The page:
While researching the family of a client, I came across the story of Martha Boyle Oakley (1836-1920). It is a story of overcoming hardships and making the best of the hand one has been dealt in life.
Martha’s parents, Francis Boyle and Margaret/Mary Way Boyle, died at age 30 and 32, leaving her an orphan at ten. It was said in the family that Margaret/Mary died of “quick consumption” and Francis died soon afterwards of a broken heart. A terrible setback for a child—but Martha found a new family.
She was adopted by William and Martha Oakley, and it must have been a close-knit family, as she married their son Joseph in 1858. The young couple were living in Virginia with his parents in the 1860 census. Her obituary says that “Mr. and Mrs. Oakley located on a large plantation in Virginia, but both being patriotic Yankees, left Virginia shortly after the outbreak of the civil War, leaving all their earthly possessions in Virginia.” Another terrible setback—but they resettled in Cincinnati and landed on their feet there, although not as farmers.
Martha and Charles were materially prosperous—he being a real estate developer who, according to researcher Nathan Lehman, “established the city of Oakley, Ohio, and much around Cincinnati.” By the time of the 1870 census they lived in Cincinnati with their four young children and a servant. But life was not all good. Her obituary goes on to say that she was “mother of seven children; one died in infancy.” (That was Ella, who died at four months from whooping cough in 1862.) Common in those days, but no less heartbreaking for being common.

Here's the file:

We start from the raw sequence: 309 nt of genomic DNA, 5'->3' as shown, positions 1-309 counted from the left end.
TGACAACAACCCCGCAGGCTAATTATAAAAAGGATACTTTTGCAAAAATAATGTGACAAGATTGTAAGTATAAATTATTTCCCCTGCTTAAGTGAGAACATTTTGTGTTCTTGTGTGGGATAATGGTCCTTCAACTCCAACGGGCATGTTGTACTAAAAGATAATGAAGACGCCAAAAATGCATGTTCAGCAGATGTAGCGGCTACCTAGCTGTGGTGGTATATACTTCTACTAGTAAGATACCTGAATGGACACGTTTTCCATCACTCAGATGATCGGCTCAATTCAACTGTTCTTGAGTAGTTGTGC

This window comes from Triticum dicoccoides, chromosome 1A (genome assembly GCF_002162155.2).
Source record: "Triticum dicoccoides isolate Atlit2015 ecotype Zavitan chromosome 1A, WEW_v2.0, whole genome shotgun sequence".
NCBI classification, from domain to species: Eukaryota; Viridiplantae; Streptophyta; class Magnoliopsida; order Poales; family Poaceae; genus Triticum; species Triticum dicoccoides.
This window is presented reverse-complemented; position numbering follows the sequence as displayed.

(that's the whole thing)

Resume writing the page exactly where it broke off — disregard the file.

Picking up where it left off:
Also common, but no less heartbreaking for being so—Martha’s husband Charles was said to be a drinker, and the marriage didn’t last. Quite a setback—but Martha again landed on her feet. By the 1880 census she is listed as married but head of household. She lives with her six children and runs a dry goods store. Daughter Fannie is a seamstress.
It appears that her Christian faith was a great comfort to her, and she was known in the family for being deeply religious. According to her obituary, she was baptized at 24, and in 1884, after her separation from Joseph, the Madisonville Church of Christ was first organized in her home, with she and four of her children as charter members. One of her younger children, Charles, later became a prominent clergyman.
Joseph died in 1893; I don’t know if they were legally married during all their years of separation or if they eventually divorced. Martha spent her twilight years as a widow, living with her daughter Fannie in Lexington, Kentucky. This picture of Martha, dressed in black and contemplating her reflection in a mirror, is a story in and of itself. I wonder if she left a journal?